Sound advice from an industry veteran

Many years ago, my boss gave me some important advice after my team had completed a difficult project. He said, “Bill, congratulations on finishing this project. Of course, you know why you and your team succeeded, don’t you? Discipline was the key, and it’s always the key to getting something done.”

With so much experience under his belt, he knew that the only way to overcome obstacles and complete tough tasks was through rock-hard discipline. With all the distractions of the world we live in today, without strong mental and physical discipline, it is very difficult — no, it is nearly impossible — to stay on task, let alone complete a complicated task.

Certainly, a major distraction for all of us is the economy. It overshadows virtually everything we do. Indeed, the financial outlook has changed dramatically for all green industry companies. The recession has created huge challenges for owners who are trying to be profitable and still maintain their high-quality standards.

This being his fourth recession, it is not a new challenge for Landon Reeve, CCLP, founder of Maryland-based Chapel Valley Landscape. The three previous recessions occurred in 1974, 1981, and 1990, and although the present recession runs deeper and broader than its predecessors, Landon is confident that Chapel Valley and the majority of green industry contractors will survive.

His advice for company owners experiencing an economic downturn is to take stock of their strengths and focus on the basics. “You have to reduce expenses to match income,” he told me. “This is difficult to do. You’ll lose good people, and it just isn’t fun. Budget cuts will force people and companies to do things differently, run leaner, and keep a closer eye on waste and expenses.”

Landon noted, though, that cutbacks cannot be done haphazardly. Owners must take a more holistic systems approach and find a sustainable balance between revenue and expenses. “Still, you have to be aggressive with cost reductions,” he emphasized. “If you wait too long to make the tough decisions, you will run out of funds and be out of business. The key point to remember is that during a long economic downturn success is survival. Those who survive will be in place to reap the benefits when the economy finally turns around.”

Even in a recession opportunities exist, Landon went on to say. He noted that companies with good resources have great opportunities to position themselves for the next upturn. He identified buying out smaller companies; diversifying into a different customer base; and developing sustainable environmental, business, and personal models to become more efficient and productive as potential opportunities. Looking for business niches that complement core business strengths, looking for weakness in competitors, and leveraging your strengths are some other opportunities.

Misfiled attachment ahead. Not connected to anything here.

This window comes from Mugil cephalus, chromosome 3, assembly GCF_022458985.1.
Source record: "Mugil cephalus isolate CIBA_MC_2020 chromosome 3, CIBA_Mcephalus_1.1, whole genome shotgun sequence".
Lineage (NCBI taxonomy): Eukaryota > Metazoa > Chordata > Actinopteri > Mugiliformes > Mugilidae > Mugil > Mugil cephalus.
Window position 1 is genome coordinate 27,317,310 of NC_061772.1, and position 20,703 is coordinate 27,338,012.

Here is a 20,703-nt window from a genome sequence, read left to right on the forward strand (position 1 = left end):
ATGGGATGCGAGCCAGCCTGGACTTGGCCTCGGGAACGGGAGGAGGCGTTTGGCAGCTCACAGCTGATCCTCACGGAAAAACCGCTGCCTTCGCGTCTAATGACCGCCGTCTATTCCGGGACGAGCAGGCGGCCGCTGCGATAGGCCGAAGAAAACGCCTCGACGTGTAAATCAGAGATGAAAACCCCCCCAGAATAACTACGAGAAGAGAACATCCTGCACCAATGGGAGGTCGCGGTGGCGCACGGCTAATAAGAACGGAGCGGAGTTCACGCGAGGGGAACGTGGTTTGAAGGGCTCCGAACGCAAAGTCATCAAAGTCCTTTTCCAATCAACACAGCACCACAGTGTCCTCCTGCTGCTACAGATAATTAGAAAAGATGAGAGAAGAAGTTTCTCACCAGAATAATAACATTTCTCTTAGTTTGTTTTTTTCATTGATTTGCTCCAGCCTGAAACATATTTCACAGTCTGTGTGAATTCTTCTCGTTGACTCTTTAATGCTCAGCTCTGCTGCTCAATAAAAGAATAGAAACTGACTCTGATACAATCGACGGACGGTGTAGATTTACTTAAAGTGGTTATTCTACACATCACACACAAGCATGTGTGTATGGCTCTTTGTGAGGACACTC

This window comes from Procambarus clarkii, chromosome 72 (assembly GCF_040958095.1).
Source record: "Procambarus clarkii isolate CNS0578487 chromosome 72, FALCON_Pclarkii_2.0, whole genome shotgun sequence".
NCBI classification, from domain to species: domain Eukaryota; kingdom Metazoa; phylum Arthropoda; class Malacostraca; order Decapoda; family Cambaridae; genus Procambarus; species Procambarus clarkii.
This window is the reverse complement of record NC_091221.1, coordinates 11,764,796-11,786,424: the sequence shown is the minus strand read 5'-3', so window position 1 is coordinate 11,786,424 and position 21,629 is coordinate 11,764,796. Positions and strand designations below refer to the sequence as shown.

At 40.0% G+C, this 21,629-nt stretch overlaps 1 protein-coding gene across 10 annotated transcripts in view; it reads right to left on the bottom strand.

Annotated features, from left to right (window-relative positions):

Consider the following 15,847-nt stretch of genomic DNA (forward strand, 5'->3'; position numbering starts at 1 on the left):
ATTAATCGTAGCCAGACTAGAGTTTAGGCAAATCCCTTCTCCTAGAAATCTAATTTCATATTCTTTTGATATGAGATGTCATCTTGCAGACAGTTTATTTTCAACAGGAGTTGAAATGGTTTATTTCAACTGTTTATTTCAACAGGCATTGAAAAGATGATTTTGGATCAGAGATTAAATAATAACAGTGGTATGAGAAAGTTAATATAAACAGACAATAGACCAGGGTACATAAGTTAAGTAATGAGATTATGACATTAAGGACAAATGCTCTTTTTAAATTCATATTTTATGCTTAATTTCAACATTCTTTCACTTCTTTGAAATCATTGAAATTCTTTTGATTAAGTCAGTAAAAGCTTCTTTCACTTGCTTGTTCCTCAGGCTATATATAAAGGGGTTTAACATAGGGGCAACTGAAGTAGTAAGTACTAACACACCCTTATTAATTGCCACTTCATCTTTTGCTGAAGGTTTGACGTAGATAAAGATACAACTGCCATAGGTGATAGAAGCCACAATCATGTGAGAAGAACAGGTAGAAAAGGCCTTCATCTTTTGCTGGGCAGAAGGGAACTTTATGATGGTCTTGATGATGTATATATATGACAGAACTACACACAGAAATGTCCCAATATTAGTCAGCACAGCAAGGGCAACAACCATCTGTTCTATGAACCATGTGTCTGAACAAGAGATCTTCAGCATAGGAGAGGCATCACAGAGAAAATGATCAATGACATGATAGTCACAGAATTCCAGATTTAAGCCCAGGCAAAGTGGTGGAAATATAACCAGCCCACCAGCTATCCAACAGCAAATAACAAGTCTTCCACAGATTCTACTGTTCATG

“Now is the time to work on retaining clients and building stronger business relationships,” Landon said. “Take advantage of the fact that many of your customers and potential customers now have time for meetings, which in the past you could not have scheduled. Use this time to build relationships and make new contacts.”

This is sound advice from a savvy industry veteran who, like my former boss, understands that discipline is one of the hallmarks of being a professional. Having discipline allows owners to stay on task and focus on the basics — to make the difficult moves that Chapel Valley and other successful companies have had to make over the last year. It also gives owners the wherewithal to recognize their strengths and take advantage of opportunities that the recovery will bring.

We can all learn by studying successful entrepreneurs and individuals and understanding how they overcame difficulties — all the more reason to attend PLANET’s Green Industry Conference, October 28–31, 2009, in Louisville, Kentucky. Sitting next to a veteran like Landon at the Breakfast With Champions is worth the trip in itself, not to mention the other networking opportunities and seminars at the conference. It is designed to help us through the difficult times and show us how to take advantage of opportunities as they arise.

We’re living in a new economy, what Landon likes to call “a new reality.” One of the best places to find answers and new approaches will be in Louisville this fall. In the meantime, take a moment to explore many of PLANET’s other resources, including the new Lawn Care Toolkit and the up-and-running PLANET Blog, all designed to help PLANET members grow their businesses and take advantage of opportunities as they arise.

Bill Hildebolt, Ph.D., CTP, CTP-CSL
PLANET President

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